Mickey believes everyone can reach high levels of performance if inspired and led. During his 30 year US Air Force career Mickey commanded thousands of Airmen, managed portfolios worth billions of dollars, and worked with military, civil, and industry officials around the world. He is a Distinguished Graduate from the Eisenhower School at National Defense University in Washington DC.

Mickey is the author of seven books, including Leading Leaders: Inspiring, Empowering, and Motivating Teams, Mickey’s Rules for Leaders, and The 5 Be’s For Starting Out. He’s a frequent contributor to industry publications and writes for his own blog and GeneralLeadership.com.

Sign up for my mailing list and get Mickey’s Rules for Leaders ebook as a thank you!

 

What is Synchronized Leadership?

Posted on Leave a commentPosted in Sync to Swim

“The single most important element of success in war is leadership.”
Gen David Goldfein, USAF

As a young officer our formal leadership training consisted largely of learning our military specialty and a few vague lessons about balancing “mission and people.” They were lessons born of, simultaneously, thousands of years of military tradition and 20th century industrial mass production. In fact, our leadership classes were called “management” classes–which brings me to my point. Twentieth Century management theory and practice has it’s place, but management is no substitute for leadership. We manage things and processes, but we lead people. In the modern military as in modern business, we require agility–and we achieve agility only through good leadership.

But My Process is Solid!

When I was on a major command inspector general team many years ago, we went to a fighter wing for an Operational Readiness Inspection where we expected the wing to do very well. The unit had a great reputation, and reported readiness ratings in the top tier. When we arrived, however, we saw a different unit altogether.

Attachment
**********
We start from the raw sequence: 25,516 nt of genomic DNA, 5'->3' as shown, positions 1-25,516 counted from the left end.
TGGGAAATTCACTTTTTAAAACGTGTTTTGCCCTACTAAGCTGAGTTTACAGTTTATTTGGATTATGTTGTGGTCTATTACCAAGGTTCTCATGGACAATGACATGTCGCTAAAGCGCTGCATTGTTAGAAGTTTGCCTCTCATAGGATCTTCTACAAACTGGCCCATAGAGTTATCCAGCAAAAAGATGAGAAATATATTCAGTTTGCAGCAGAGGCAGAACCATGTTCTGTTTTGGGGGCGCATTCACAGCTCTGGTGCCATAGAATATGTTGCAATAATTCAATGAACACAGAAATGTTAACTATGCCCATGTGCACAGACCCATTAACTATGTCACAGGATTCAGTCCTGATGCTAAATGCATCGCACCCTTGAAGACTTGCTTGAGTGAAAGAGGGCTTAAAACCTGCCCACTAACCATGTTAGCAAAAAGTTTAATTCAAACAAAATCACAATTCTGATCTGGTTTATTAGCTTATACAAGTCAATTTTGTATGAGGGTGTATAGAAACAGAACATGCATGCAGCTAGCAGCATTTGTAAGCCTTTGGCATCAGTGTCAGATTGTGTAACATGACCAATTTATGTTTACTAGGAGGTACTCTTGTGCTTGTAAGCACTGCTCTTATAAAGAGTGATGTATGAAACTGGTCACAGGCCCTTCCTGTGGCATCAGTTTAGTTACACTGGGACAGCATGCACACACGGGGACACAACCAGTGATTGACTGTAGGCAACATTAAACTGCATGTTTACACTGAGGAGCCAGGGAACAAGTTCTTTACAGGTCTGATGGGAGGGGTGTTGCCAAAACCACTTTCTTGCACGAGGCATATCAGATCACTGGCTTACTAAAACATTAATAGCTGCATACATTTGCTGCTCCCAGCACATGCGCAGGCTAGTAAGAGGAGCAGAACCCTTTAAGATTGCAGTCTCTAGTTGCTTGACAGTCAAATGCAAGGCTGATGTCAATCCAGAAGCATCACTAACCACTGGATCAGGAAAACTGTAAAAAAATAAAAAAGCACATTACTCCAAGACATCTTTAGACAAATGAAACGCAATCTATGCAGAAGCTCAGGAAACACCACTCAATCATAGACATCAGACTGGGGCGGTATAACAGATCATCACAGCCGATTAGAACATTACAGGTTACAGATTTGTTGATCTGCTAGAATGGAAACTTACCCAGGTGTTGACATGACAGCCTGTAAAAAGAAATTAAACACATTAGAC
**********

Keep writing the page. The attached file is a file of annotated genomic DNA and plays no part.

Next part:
The Airmen in the wing were so dispirited they could, literally, barely look up. I had inspected dozens of units prior and seen many dozens since, and have never seen 2,500 people shuffling around looking at their feet before. The wing commander–the equivalent to a CEO–had simply run them into the ground. They feared their commander, and worse, had lost confidence in their own ability. They felt defeated even though they were, in fact, highly professional and competent. All the inspectors saw it. The wing ended up passing the inspection, barely, but in spite of their commander and not because of his leadership. They were professionals, and wouldn’t allow themselves to fail. Frankly, it was a close run thing and several times during the inspection it could’ve gone the other way. Their processes were solid, they followed all the procedures, but without confidence in their leadership they were simply going through the motions.

It’s fairly common in business for a company to be doing everything right process-wise and see their performance fall precipitously when a bad leader is at the helm. Ruinous business partner relationships, poor ethics, or just plain ill temper are common reasons to see even highly profitable and well-known companies falter. The story of the leadership failures at American Apparel is a famous case, but there are countless others. Leadership, not just project or process management, truly matters.